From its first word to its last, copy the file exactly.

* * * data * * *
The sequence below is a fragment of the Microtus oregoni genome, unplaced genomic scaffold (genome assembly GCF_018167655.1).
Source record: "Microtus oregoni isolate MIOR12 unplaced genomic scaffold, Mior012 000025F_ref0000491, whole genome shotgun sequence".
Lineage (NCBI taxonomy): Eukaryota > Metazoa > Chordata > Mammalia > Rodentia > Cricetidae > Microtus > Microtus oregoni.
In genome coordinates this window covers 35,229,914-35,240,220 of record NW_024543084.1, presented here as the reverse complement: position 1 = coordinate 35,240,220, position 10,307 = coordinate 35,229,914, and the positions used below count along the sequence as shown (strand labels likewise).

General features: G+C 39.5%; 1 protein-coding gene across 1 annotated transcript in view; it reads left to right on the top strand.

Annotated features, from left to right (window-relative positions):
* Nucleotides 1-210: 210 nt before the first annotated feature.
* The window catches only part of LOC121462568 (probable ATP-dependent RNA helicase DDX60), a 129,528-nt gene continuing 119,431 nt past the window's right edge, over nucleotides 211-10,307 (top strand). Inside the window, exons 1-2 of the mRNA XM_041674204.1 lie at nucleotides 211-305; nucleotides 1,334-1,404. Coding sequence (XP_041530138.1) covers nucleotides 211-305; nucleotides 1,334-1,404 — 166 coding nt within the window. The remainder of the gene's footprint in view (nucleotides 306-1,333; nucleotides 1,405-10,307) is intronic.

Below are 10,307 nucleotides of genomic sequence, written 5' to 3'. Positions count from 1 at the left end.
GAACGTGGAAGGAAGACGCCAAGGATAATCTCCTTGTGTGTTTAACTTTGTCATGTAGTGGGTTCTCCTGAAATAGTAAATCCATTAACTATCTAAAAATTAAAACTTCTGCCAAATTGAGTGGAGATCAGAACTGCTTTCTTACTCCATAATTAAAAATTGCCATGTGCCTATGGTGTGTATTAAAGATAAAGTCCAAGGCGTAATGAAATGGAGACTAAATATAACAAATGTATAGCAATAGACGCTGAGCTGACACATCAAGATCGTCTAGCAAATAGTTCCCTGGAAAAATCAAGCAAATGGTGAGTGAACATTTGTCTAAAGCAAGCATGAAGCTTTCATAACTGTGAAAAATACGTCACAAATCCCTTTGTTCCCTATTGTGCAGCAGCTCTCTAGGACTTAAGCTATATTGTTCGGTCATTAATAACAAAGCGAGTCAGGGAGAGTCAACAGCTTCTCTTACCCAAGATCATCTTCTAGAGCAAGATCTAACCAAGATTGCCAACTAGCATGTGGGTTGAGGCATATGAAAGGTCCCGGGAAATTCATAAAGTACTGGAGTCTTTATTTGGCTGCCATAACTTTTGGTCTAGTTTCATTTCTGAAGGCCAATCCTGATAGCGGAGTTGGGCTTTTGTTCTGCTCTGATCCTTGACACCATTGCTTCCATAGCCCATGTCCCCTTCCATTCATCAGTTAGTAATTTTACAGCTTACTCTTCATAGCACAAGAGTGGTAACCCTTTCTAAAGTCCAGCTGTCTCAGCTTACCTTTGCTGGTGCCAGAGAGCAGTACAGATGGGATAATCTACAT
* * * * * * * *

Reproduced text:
The sequence below is a fragment of the Microtus oregoni genome, unplaced genomic scaffold (genome assembly GCF_018167655.1).
Source record: "Microtus oregoni isolate MIOR12 unplaced genomic scaffold, Mior012 000025F_ref0000491, whole genome shotgun sequence".
Lineage (NCBI taxonomy): Eukaryota > Metazoa > Chordata > Mammalia > Rodentia > Cricetidae > Microtus > Microtus oregoni.
In genome coordinates this window covers 35,229,914-35,240,220 of record NW_024543084.1, presented here as the reverse complement: position 1 = coordinate 35,240,220, position 10,307 = coordinate 35,229,914, and the positions used below count along the sequence as shown (strand labels likewise).

General features: G+C 39.5%; 1 protein-coding gene across 1 annotated transcript in view; it reads left to right on the top strand.

Annotated features, from left to right (window-relative positions):
* Nucleotides 1-210: 210 nt before the first annotated feature.
* The window catches only part of LOC121462568 (probable ATP-dependent RNA helicase DDX60), a 129,528-nt gene continuing 119,431 nt past the window's right edge, over nucleotides 211-10,307 (top strand). Inside the window, exons 1-2 of the mRNA XM_041674204.1 lie at nucleotides 211-305; nucleotides 1,334-1,404. Coding sequence (XP_041530138.1) covers nucleotides 211-305; nucleotides 1,334-1,404 — 166 coding nt within the window. The remainder of the gene's footprint in view (nucleotides 306-1,333; nucleotides 1,405-10,307) is intronic.

Below are 10,307 nucleotides of genomic sequence, written 5' to 3'. Positions count from 1 at the left end.
GAACGTGGAAGGAAGACGCCAAGGATAATCTCCTTGTGTGTTTAACTTTGTCATGTAGTGGGTTCTCCTGAAATAGTAAATCCATTAACTATCTAAAAATTAAAACTTCTGCCAAATTGAGTGGAGATCAGAACTGCTTTCTTACTCCATAATTAAAAATTGCCATGTGCCTATGGTGTGTATTAAAGATAAAGTCCAAGGCGTAATGAAATGGAGACTAAATATAACAAATGTATAGCAATAGACGCTGAGCTGACACATCAAGATCGTCTAGCAAATAGTTCCCTGGAAAAATCAAGCAAATGGTGAGTGAACATTTGTCTAAAGCAAGCATGAAGCTTTCATAACTGTGAAAAATACGTCACAAATCCCTTTGTTCCCTATTGTGCAGCAGCTCTCTAGGACTTAAGCTATATTGTTCGGTCATTAATAACAAAGCGAGTCAGGGAGAGTCAACAGCTTCTCTTACCCAAGATCATCTTCTAGAGCAAGATCTAACCAAGATTGCCAACTAGCATGTGGGTTGAGGCATATGAAAGGTCCCGGGAAATTCATAAAGTACTGGAGTCTTTATTTGGCTGCCATAACTTTTGGTCTAGTTTCATTTCTGAAGGCCAATCCTGATAGCGGAGTTGGGCTTTTGTTCTGCTCTGATCCTTGACACCATTGCTTCCATAGCCCATGTCCCCTTCCATTCATCAGTTAGTAATTTTACAGCTTACTCTTCATAGCACAAGAGTGGTAACCCTTTCTAAAGTCCAGCTGTCTCAGCTTACCTTTGCTGGTGCCAGAGAGCAGTACAGATGGGATAATCTACAT